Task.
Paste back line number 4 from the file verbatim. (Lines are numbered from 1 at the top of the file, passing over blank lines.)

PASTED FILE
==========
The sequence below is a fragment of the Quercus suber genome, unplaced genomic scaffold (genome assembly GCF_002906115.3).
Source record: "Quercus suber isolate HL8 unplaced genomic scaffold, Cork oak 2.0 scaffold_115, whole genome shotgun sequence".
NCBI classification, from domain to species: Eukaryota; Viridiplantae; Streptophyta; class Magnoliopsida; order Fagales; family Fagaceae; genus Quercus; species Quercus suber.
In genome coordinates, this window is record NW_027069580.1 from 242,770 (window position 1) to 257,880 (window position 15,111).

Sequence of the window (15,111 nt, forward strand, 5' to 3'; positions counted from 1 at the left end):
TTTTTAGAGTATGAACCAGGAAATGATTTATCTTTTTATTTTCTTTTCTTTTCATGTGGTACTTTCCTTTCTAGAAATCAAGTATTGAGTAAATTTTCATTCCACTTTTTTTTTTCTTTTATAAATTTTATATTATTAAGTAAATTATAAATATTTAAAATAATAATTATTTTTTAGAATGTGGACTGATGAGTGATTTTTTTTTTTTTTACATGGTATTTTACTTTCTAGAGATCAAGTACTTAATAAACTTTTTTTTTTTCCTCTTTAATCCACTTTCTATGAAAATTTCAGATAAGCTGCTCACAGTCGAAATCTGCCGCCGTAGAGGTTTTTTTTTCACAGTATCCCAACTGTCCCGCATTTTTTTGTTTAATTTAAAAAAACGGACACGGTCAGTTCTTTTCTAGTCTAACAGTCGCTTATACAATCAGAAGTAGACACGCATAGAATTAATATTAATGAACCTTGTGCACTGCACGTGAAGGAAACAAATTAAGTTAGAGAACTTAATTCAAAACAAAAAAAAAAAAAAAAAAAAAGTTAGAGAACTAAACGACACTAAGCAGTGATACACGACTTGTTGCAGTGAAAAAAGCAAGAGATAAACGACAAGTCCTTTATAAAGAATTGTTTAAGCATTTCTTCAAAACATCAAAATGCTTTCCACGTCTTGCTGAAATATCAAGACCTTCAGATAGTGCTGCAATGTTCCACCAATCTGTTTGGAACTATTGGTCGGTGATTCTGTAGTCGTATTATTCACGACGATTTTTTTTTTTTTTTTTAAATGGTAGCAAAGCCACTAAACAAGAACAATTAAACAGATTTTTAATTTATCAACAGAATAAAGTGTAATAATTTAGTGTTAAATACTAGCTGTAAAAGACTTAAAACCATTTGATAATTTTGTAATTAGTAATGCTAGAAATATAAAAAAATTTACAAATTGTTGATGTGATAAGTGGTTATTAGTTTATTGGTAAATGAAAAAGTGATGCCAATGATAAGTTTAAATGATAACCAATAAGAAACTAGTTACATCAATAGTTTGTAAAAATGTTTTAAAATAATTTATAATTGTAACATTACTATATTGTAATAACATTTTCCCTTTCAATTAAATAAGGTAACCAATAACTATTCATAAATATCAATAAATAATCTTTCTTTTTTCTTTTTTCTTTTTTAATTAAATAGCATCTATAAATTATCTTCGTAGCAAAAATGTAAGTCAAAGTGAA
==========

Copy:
In genome coordinates, this window is record NW_027069580.1 from 242,770 (window position 1) to 257,880 (window position 15,111).